- the pelvic floor: located at the base of the core, holding all our organs snugly inside our core
This is why the abdominal bracing technique is essential- it activates all of these core muscles at one time, strengthening the deepest core muscles all the way around the entire body, in a gentle way that won’t overwork the body. So, I encourage you to really consider practicing this exercise- it can really impact your posture, which can impact your experience of pain.
For those of you who are working on the practice of abdominal bracing already, I want throw in a new exercise to help you along. This is an exercise to isolate the pelvic floor- the “squeeze” part of the abdominal bracing “tuck, suck & squeeze”. This “squeeze” is essential for the abdominal brace to be most effective, and for many of us, it is the hardest part. (Watch the video if you don’t know what I mean by “squeeze”!)
What is the pelvic floor? It’s a muscle located at the base of your core, in between your legs. In women, it connects from the pelvic bone in the front to the coccyx bone at the base of your spine. It’s shaped like a hammock and its job is to hold your pelvic organs in place- the uterus, vagina, bladder and bowels.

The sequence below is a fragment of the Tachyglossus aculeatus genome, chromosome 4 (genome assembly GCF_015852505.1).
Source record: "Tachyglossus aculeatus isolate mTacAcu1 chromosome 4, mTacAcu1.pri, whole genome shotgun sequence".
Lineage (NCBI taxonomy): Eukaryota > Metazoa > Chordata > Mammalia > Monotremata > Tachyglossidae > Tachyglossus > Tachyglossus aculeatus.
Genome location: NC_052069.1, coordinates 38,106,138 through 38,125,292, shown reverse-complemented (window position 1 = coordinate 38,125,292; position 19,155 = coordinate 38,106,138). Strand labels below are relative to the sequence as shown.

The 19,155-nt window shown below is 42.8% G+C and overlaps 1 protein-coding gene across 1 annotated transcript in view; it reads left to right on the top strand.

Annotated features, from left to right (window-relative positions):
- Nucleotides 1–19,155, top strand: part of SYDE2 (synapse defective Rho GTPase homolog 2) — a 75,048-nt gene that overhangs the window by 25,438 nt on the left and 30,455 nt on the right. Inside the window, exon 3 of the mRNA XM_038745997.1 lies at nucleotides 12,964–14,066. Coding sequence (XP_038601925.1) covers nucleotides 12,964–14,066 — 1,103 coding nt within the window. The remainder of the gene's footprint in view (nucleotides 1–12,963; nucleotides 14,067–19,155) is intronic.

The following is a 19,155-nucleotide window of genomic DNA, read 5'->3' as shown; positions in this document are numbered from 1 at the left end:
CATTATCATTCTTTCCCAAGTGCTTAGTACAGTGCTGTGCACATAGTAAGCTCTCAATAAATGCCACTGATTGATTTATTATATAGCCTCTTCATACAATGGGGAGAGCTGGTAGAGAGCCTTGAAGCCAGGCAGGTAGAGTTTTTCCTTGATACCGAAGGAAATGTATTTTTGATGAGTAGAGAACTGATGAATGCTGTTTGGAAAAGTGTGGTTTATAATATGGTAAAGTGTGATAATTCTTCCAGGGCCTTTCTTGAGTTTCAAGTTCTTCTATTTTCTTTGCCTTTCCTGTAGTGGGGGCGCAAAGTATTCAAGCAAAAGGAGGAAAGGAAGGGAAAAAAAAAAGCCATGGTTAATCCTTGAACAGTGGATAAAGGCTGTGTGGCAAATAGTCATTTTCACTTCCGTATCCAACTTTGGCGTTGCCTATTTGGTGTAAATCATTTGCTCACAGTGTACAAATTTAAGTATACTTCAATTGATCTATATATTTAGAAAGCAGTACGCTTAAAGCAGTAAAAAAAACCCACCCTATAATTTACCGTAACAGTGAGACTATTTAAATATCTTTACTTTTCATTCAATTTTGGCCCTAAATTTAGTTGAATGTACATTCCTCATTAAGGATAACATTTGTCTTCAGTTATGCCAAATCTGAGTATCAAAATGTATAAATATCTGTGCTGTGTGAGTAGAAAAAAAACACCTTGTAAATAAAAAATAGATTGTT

We hear about the pelvic floor for women all the time, especially before and after childbirth. But I want to shout from the rooftops- men have pelvic floors too! And they are just as important. In men, the pelvic floor supports the bladder and bowels and forms the bottom of the core, holding all of the organs up and supported.
The exercise I am about to present is a pelvic floor exercise for both men and women. It’s called the Kegel. That’s right, folks! Men can do Kegels too.
So, here is how you do it. It’s really quite simple, you can do it anywhere, and it’s very effective.
Step 1: “Squeeze” your pelvic floor muscle, like you are holding in your pee.
Step 2: Release.
Step 3. Rest.
Step 4. Repeat. As often as you can.
See? Very simple. You can do this while sitting in your office chair, or driving your car. The best part is- nobody will know that you are exercising your pelvic floor! It’s like your own little secret.
As this gets easier, you can experiment with making the Kegels harder. It is most easily accomplished while sitting down, so you can start there. Then you can progress to do it while standing up. This puts more pressure on the muscle, requiring it to work a little harder to contract. You can also hold for longer periods of time (I recommend starting with a 5 second hold, and when that gets easy, move to a 10 second hold, and onwards). You can also experiment with holding your Kegels while in motion. Try it while walking, doing the dishes, cooking dinner, walking through the market- really you can do it anywhere! It is harder to maintain the “squeeze” while in motion, but getting good at that is our ultimate goal.
So, start doing your Kegels. Have fun. Your core will thank you.
And please- let me know how it goes!